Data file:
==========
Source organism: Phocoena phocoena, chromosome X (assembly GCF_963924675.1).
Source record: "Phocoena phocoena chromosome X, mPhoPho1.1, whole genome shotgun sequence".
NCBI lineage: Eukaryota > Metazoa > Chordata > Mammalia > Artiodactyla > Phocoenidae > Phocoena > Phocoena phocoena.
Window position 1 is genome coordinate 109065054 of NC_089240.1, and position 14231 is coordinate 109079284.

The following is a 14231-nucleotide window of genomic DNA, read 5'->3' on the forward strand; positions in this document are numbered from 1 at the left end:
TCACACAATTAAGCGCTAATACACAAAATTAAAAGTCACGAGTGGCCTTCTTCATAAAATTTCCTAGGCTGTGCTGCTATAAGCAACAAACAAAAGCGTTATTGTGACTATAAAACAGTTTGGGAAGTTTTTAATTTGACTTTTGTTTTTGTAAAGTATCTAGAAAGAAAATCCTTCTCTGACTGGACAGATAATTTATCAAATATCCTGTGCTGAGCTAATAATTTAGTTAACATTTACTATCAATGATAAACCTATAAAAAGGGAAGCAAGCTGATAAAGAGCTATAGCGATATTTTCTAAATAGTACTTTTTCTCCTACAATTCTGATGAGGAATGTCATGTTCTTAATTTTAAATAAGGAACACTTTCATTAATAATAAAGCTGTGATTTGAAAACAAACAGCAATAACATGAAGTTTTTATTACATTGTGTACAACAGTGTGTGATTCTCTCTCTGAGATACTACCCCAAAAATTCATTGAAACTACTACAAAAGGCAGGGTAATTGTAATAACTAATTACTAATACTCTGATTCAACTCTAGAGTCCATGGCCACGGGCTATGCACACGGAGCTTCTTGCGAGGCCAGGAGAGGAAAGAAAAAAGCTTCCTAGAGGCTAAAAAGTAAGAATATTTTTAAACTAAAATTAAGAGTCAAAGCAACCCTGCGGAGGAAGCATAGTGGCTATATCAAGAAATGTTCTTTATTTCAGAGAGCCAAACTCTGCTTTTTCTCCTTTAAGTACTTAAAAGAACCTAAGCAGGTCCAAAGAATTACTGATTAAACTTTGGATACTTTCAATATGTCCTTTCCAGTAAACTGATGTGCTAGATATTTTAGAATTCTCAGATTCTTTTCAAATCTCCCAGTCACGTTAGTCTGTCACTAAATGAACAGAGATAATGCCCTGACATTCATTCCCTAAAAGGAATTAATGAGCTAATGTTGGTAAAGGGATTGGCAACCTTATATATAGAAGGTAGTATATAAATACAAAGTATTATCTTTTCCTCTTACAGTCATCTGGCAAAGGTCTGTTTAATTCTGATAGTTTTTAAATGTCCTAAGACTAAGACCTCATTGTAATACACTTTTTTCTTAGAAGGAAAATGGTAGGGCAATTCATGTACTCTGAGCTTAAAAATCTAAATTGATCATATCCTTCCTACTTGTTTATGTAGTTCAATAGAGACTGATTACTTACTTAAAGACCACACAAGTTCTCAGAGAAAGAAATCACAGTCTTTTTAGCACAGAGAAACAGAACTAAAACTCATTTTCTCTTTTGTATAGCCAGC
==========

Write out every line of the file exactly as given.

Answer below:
Source organism: Phocoena phocoena, chromosome X (assembly GCF_963924675.1).
Source record: "Phocoena phocoena chromosome X, mPhoPho1.1, whole genome shotgun sequence".
NCBI lineage: Eukaryota > Metazoa > Chordata > Mammalia > Artiodactyla > Phocoenidae > Phocoena > Phocoena phocoena.
Window position 1 is genome coordinate 109065054 of NC_089240.1, and position 14231 is coordinate 109079284.

The following is a 14231-nucleotide window of genomic DNA, read 5'->3' on the forward strand; positions in this document are numbered from 1 at the left end:
TCACACAATTAAGCGCTAATACACAAAATTAAAAGTCACGAGTGGCCTTCTTCATAAAATTTCCTAGGCTGTGCTGCTATAAGCAACAAACAAAAGCGTTATTGTGACTATAAAACAGTTTGGGAAGTTTTTAATTTGACTTTTGTTTTTGTAAAGTATCTAGAAAGAAAATCCTTCTCTGACTGGACAGATAATTTATCAAATATCCTGTGCTGAGCTAATAATTTAGTTAACATTTACTATCAATGATAAACCTATAAAAAGGGAAGCAAGCTGATAAAGAGCTATAGCGATATTTTCTAAATAGTACTTTTTCTCCTACAATTCTGATGAGGAATGTCATGTTCTTAATTTTAAATAAGGAACACTTTCATTAATAATAAAGCTGTGATTTGAAAACAAACAGCAATAACATGAAGTTTTTATTACATTGTGTACAACAGTGTGTGATTCTCTCTCTGAGATACTACCCCAAAAATTCATTGAAACTACTACAAAAGGCAGGGTAATTGTAATAACTAATTACTAATACTCTGATTCAACTCTAGAGTCCATGGCCACGGGCTATGCACACGGAGCTTCTTGCGAGGCCAGGAGAGGAAAGAAAAAAGCTTCCTAGAGGCTAAAAAGTAAGAATATTTTTAAACTAAAATTAAGAGTCAAAGCAACCCTGCGGAGGAAGCATAGTGGCTATATCAAGAAATGTTCTTTATTTCAGAGAGCCAAACTCTGCTTTTTCTCCTTTAAGTACTTAAAAGAACCTAAGCAGGTCCAAAGAATTACTGATTAAACTTTGGATACTTTCAATATGTCCTTTCCAGTAAACTGATGTGCTAGATATTTTAGAATTCTCAGATTCTTTTCAAATCTCCCAGTCACGTTAGTCTGTCACTAAATGAACAGAGATAATGCCCTGACATTCATTCCCTAAAAGGAATTAATGAGCTAATGTTGGTAAAGGGATTGGCAACCTTATATATAGAAGGTAGTATATAAATACAAAGTATTATCTTTTCCTCTTACAGTCATCTGGCAAAGGTCTGTTTAATTCTGATAGTTTTTAAATGTCCTAAGACTAAGACCTCATTGTAATACACTTTTTTCTTAGAAGGAAAATGGTAGGGCAATTCATGTACTCTGAGCTTAAAAATCTAAATTGATCATATCCTTCCTACTTGTTTATGTAGTTCAATAGAGACTGATTACTTACTTAAAGACCACACAAGTTCTCAGAGAAAGAAATCACAGTCTTTTTAGCACAGAGAAACAGAACTAAAACTCATTTTCTCTTTTGTATAGCCAGC